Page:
Raytheon Technologies demonstrated a new capability that enables operators with minimal training to control a large swarm of autonomous air and ground vehicles during a Defense Advanced Research Projects Agency field exercise.
An operator managed a combination of 130 physical autonomous platforms and 30 simulated drones in both indoor and outdoor urban settings at DARPA’s fifth OFFensive Swarm-Enabled Tactics event, the company said Monday.
The software relies on a library of simple tactic building blocks and a scalable, modular and decentralized approach to allow drones to collaborate and complete a mission.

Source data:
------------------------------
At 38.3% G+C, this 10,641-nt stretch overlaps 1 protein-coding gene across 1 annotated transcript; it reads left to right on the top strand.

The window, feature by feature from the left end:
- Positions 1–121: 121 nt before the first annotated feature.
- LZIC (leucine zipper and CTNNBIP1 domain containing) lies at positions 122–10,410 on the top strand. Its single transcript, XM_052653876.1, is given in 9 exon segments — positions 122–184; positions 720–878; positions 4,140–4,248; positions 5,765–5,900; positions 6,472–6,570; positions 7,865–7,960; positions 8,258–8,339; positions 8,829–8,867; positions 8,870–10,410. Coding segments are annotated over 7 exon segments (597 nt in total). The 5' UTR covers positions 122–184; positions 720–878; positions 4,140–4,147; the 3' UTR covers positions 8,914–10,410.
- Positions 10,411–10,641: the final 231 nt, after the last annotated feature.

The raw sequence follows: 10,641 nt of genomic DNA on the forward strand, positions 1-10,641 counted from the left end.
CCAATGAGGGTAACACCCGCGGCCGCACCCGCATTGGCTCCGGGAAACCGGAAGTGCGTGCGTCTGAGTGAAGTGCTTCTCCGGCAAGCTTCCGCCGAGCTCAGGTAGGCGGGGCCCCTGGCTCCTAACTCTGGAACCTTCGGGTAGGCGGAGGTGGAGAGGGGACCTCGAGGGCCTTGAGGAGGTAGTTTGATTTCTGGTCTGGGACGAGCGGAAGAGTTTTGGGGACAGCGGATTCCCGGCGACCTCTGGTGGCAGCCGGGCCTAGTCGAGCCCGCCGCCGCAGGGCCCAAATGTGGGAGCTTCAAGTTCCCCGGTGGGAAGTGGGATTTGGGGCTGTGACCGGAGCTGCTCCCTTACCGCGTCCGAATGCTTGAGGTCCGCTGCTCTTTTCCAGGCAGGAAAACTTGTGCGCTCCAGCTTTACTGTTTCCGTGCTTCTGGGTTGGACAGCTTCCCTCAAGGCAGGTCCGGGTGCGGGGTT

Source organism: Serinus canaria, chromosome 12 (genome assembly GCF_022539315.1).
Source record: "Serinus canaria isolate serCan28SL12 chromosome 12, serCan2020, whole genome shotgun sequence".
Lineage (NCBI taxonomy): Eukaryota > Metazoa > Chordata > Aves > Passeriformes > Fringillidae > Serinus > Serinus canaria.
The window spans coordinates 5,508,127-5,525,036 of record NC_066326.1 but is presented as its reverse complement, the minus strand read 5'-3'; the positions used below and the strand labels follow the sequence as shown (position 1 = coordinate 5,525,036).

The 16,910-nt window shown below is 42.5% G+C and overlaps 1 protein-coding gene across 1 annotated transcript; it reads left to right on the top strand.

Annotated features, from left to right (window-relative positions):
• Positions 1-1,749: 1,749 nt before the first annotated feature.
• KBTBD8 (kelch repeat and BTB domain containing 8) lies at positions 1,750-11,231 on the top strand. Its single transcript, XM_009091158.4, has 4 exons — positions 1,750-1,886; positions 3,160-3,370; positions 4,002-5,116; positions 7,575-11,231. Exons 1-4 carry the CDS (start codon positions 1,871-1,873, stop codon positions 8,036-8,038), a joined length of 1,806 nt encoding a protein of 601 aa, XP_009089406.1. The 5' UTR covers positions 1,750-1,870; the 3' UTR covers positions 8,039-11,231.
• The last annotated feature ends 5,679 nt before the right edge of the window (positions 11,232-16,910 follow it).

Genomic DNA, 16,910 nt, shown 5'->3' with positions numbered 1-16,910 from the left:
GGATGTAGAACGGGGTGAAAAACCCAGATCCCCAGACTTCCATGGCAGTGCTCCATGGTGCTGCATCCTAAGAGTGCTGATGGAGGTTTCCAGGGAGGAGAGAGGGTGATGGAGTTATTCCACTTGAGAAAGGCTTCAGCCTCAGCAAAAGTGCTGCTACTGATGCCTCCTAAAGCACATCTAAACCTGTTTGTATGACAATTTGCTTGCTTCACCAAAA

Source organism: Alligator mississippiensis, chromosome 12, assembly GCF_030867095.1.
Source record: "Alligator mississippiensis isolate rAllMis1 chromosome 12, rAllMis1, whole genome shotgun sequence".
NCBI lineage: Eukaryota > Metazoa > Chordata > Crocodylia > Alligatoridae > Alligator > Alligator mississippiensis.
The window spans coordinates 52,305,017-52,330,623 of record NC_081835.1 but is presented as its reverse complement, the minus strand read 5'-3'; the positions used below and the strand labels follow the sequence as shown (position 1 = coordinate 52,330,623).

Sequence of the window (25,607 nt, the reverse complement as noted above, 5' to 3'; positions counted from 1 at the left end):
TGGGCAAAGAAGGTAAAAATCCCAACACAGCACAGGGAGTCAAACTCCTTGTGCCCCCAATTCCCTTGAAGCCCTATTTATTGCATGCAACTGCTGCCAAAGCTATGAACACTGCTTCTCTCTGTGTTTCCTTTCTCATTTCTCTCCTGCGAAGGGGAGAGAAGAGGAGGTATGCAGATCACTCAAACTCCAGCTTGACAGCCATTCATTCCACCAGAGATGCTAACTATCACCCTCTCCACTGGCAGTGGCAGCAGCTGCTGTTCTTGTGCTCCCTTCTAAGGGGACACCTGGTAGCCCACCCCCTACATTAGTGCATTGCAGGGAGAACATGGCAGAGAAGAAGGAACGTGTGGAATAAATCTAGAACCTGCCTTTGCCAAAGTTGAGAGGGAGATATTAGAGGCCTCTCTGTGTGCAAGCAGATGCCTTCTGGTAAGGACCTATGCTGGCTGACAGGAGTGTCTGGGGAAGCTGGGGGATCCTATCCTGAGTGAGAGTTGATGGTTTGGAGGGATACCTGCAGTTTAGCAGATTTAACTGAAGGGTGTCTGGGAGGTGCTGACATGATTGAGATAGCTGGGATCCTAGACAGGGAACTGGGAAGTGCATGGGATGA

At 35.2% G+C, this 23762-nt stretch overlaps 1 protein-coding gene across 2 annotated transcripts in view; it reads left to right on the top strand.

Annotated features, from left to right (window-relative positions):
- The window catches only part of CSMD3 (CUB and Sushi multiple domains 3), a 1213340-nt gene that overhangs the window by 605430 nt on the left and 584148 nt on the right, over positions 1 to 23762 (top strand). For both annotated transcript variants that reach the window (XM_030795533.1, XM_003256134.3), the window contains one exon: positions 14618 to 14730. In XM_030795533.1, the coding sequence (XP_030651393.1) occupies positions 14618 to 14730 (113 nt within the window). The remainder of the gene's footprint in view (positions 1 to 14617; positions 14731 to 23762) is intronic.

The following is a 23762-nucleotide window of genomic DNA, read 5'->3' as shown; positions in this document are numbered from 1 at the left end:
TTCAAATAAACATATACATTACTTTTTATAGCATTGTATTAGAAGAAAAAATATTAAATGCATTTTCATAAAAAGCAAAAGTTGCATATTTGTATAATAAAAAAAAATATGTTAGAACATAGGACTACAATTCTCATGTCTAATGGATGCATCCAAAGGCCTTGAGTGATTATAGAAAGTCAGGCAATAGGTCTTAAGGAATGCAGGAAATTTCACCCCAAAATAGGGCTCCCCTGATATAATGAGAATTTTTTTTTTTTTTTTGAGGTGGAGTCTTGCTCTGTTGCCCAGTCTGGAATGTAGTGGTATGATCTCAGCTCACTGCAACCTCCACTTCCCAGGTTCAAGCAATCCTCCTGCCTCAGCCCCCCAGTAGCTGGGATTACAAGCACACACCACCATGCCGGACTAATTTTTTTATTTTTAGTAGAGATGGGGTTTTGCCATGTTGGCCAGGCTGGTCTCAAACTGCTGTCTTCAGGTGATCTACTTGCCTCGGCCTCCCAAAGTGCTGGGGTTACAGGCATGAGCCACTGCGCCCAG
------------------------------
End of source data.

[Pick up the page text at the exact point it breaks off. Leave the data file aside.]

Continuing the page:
The swarm transmits data to operators through traditional camera views and a virtual reality interface to provide them with more information during a mission.
“Takeaways from this exercise help inform us of the inflection points between utility and manageability,” said Shane Clark, Raytheon BBN’s OFFSET principal investigator.
The capability was built by a Raytheon BBN team that includes Smart Information Flow Technologies and Oregon State University.